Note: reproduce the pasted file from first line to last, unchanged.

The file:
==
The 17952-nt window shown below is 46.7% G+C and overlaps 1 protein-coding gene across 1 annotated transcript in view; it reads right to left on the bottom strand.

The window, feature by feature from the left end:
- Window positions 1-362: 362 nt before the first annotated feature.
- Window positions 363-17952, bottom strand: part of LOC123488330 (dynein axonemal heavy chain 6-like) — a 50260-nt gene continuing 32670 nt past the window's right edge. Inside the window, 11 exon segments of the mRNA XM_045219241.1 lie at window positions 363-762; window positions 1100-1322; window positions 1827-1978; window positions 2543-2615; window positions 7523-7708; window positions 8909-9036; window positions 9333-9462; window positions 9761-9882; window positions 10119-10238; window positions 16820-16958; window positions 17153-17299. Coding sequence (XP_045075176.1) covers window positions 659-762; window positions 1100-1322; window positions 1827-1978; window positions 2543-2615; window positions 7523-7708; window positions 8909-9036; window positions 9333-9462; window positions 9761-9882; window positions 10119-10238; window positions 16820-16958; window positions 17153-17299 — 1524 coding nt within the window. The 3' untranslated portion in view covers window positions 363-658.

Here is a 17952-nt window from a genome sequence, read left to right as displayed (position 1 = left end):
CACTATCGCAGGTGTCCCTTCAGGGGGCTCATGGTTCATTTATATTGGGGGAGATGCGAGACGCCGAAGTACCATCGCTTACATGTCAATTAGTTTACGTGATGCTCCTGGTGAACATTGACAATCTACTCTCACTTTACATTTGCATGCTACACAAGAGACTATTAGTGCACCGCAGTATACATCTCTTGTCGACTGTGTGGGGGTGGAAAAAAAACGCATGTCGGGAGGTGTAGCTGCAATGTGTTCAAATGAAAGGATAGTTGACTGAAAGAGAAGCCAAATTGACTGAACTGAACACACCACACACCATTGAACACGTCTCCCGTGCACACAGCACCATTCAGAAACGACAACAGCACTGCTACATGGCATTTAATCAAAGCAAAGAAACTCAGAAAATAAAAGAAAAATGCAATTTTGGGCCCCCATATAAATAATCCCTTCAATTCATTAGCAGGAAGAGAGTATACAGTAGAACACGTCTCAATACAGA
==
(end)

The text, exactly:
The 17952-nt window shown below is 46.7% G+C and overlaps 1 protein-coding gene across 1 annotated transcript in view; it reads right to left on the bottom strand.

The window, feature by feature from the left end:
- Window positions 1-362: 362 nt before the first annotated feature.
- Window positions 363-17952, bottom strand: part of LOC123488330 (dynein axonemal heavy chain 6-like) — a 50260-nt gene continuing 32670 nt past the window's right edge. Inside the window, 11 exon segments of the mRNA XM_045219241.1 lie at window positions 363-762; window positions 1100-1322; window positions 1827-1978; window positions 2543-2615; window positions 7523-7708; window positions 8909-9036; window positions 9333-9462; window positions 9761-9882; window positions 10119-10238; window positions 16820-16958; window positions 17153-17299. Coding sequence (XP_045075176.1) covers window positions 659-762; window positions 1100-1322; window positions 1827-1978; window positions 2543-2615; window positions 7523-7708; window positions 8909-9036; window positions 9333-9462; window positions 9761-9882; window positions 10119-10238; window positions 16820-16958; window positions 17153-17299 — 1524 coding nt within the window. The 3' untranslated portion in view covers window positions 363-658.

Here is a 17952-nt window from a genome sequence, read left to right as displayed (position 1 = left end):
CACTATCGCAGGTGTCCCTTCAGGGGGCTCATGGTTCATTTATATTGGGGGAGATGCGAGACGCCGAAGTACCATCGCTTACATGTCAATTAGTTTACGTGATGCTCCTGGTGAACATTGACAATCTACTCTCACTTTACATTTGCATGCTACACAAGAGACTATTAGTGCACCGCAGTATACATCTCTTGTCGACTGTGTGGGGGTGGAAAAAAAACGCATGTCGGGAGGTGTAGCTGCAATGTGTTCAAATGAAAGGATAGTTGACTGAAAGAGAAGCCAAATTGACTGAACTGAACACACCACACACCATTGAACACGTCTCCCGTGCACACAGCACCATTCAGAAACGACAACAGCACTGCTACATGGCATTTAATCAAAGCAAAGAAACTCAGAAAATAAAAGAAAAATGCAATTTTGGGCCCCCATATAAATAATCCCTTCAATTCATTAGCAGGAAGAGAGTATACAGTAGAACACGTCTCAATACAGA